FRANKFURT/SHANGHAI (Reuters) -- Three German car parts suppliers have been told by China they can no longer manage their Chinese units independently but need to form partnerships with local peers, the CEO of partsmaker ElringKlinger told a German newspaper.
"The Chinese state has told several [German automotive] suppliers that they are no longer allowed to operate their Chinese subsidiaries on their own but only as part of a joint venture in the future," ElringKlinger CEO Stefan Wolf was quoted as saying in today's edition of Stuttgarter Zeitung.
Such a decision, if substantiated, would fit with an increasingly tough stance adopted by China's competition regulator, the National Development and Reform Commission (NDRC), toward the foreign car industry. It recently began to investigate foreign carmakers following complaints that they were overcharging Chinese customers.
Wolf said he knew of three companies that now needed to look for a Chinese partner, but did not name them. He said ElringKlinger had not been affected for now. "If that were to happen, it would be an attack on intellectual property. Fifty percent of the company is being taken away -- this, effectively, is expropriation," Wolf said.
The companies targeted tend to have expertise in key technologies, Wolf told the paper, adding that ElringKlinger had already transferred a lot of know-how to its Chinese division. "I believe this is an attempt to catch up on know-how and innovation," he said.
Foreign automakers are obliged to form joint ventures in China, but several overseas component makers have not been subject to the same requirements. Those companies have expanded their operations in China, the world's largest auto market, and grabbed a bigger part of the industry's value chain as car manufacturers cut back on research and development to keep down fixed costs.
In 2012, suppliers spent 37 billion euros ($49 billion) on r&d, equivalent to 69 percent of global automotive research and development spending, according to consulting firm Oliver Wyman. As a result, their share of overall value creation in the automotive industry is expected to rise to 81.1 percent by 2025 from 77.3 percent in 2012, according to the firm.
German partsmaker Robert Bosch's China unit said it has not received any notification from Chinese authorities with regard to changes of foreign investment policies related to the automotive component industry.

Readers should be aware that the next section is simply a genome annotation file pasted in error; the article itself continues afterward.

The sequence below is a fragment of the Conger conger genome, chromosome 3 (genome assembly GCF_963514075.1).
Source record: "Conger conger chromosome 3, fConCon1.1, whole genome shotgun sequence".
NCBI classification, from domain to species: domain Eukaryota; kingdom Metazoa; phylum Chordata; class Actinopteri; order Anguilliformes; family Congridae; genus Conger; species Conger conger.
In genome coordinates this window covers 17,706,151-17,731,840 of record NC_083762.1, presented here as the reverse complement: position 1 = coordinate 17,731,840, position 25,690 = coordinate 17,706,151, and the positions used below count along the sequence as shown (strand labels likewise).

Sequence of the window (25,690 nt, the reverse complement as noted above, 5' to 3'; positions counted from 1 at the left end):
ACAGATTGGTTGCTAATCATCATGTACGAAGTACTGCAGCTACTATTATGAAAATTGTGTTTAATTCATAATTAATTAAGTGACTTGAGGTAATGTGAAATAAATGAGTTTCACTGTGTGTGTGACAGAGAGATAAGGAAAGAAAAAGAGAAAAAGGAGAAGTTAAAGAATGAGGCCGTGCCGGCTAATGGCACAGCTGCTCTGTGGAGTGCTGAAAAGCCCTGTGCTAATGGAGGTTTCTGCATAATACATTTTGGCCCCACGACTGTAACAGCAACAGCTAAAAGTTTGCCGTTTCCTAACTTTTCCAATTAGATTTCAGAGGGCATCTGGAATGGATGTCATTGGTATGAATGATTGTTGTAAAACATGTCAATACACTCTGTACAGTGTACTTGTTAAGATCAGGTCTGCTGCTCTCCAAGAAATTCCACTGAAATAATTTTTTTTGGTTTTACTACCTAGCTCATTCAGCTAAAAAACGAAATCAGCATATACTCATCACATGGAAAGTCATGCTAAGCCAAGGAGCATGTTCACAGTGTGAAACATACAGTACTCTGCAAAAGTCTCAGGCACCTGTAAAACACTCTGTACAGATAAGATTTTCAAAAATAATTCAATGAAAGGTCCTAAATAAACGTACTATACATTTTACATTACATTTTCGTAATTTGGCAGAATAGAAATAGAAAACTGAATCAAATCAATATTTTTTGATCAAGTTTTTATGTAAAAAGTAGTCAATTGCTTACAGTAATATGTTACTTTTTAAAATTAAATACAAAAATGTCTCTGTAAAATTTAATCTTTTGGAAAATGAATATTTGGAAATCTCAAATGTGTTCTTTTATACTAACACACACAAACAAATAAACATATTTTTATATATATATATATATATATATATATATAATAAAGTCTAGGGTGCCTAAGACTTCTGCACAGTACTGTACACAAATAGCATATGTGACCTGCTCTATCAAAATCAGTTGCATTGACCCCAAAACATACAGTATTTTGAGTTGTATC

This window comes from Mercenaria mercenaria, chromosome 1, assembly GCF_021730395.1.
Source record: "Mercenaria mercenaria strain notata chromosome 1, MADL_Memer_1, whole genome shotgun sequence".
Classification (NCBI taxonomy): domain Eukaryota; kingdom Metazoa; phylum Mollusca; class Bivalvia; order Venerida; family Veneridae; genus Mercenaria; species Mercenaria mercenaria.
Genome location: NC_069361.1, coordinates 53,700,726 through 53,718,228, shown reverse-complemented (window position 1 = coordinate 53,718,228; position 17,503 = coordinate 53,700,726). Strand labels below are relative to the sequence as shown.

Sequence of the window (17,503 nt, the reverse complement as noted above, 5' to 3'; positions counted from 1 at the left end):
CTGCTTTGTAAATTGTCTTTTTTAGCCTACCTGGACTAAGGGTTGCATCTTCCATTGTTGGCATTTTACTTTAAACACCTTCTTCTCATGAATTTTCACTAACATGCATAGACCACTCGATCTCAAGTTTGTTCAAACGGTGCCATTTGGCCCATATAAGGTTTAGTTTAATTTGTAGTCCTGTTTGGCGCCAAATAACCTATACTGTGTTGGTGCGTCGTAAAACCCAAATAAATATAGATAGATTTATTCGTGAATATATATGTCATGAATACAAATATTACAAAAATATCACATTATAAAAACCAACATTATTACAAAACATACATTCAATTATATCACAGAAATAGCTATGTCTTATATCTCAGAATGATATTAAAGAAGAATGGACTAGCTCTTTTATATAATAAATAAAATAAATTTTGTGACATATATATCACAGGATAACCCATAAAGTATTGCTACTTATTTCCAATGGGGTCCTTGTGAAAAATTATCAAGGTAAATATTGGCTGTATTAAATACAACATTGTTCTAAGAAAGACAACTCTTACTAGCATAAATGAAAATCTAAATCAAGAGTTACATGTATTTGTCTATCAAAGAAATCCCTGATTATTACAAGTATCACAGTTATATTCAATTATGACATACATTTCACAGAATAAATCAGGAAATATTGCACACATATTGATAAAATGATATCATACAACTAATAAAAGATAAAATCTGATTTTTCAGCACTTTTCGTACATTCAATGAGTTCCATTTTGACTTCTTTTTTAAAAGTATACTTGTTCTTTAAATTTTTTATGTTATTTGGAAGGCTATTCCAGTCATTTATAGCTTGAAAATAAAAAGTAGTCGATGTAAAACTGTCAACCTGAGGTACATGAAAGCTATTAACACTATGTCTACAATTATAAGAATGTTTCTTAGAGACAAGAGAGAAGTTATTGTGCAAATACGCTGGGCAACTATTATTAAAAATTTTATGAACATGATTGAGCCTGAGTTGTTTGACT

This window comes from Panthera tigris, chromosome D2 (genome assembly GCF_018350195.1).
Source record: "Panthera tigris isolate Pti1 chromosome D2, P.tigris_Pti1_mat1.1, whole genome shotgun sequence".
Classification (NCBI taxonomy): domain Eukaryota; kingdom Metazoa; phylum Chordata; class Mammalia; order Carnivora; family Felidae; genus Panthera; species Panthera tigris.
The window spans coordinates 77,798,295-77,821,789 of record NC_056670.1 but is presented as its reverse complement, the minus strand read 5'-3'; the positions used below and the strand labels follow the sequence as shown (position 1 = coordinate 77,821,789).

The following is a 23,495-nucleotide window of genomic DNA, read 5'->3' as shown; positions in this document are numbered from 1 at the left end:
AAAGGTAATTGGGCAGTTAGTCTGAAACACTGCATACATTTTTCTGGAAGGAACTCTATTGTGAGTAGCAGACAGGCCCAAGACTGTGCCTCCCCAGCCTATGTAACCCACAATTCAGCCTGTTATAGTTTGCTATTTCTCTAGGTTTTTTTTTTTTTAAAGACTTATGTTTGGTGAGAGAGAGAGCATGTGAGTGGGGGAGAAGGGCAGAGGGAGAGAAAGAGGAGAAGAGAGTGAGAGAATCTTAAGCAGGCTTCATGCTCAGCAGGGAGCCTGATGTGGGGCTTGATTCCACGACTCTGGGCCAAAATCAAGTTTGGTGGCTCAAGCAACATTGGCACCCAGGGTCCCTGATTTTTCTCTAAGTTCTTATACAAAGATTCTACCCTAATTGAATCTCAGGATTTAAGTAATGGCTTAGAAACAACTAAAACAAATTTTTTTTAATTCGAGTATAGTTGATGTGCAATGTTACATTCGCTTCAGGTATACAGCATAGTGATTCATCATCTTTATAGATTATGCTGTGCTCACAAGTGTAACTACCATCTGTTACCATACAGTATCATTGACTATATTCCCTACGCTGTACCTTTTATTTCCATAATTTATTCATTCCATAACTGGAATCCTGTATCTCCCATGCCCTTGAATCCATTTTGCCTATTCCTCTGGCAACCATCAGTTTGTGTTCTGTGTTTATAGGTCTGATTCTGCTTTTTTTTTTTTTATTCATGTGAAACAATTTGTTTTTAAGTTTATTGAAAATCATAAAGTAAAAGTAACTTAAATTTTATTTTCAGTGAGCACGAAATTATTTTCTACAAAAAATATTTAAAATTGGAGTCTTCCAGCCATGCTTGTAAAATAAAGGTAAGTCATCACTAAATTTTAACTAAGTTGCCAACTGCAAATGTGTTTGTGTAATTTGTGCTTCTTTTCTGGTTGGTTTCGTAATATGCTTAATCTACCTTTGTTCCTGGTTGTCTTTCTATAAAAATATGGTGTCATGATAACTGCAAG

"We believe that foreign investment will continue to play a vital role in China's economic development and foresee [an] improving investment environment of fairness and open competition in China," Bosch said in an e-mailed statement. Bosch already has some joint ventures in China.
Continental, another major German automotive supplier, said it had received no requests from the Chinese authorities to form joint ventures. The China units of U.S. engine maker Cummins and France's Faurecia said they were unaware of any policy changes.
A spokesman for automotive cable and wiring systems supplier Leoni said it too was unaware of a current request, but acknowledged that Chinese authorities had been in touch about forming a joint venture in the past.
China last week fined a dozen Japanese partsmakers a record $201 million for manipulating prices, and European car brands including Volkswagen, Audi, BMW and Mercedes-Benz are scrambling to lower prices for new cars and spare parts to appease Chinese regulators who have accused some of them of anti-competitive behavior.
Earlier this month, the European Union Chamber of Commerce in China expressed concern over a recent series of antitrust investigations, saying China, the world's largest car market, was using strong-arm tactics and appeared to be unfairly targeting foreign firms.
"Practices such as informing companies not to challenge the investigations, bring lawyers to hearings or involve their respective governments or chambers of commerce are contrary to best practices," it said at the time.
Chinese investment bank China International Capital Corp said in a report on Monday that the Chinese government, which has the power to block foreign investments, was more likely to urge foreign component makers to "voluntarily" seek Chinese partnership during the approval process, rather than make drastic policy changes in the short term.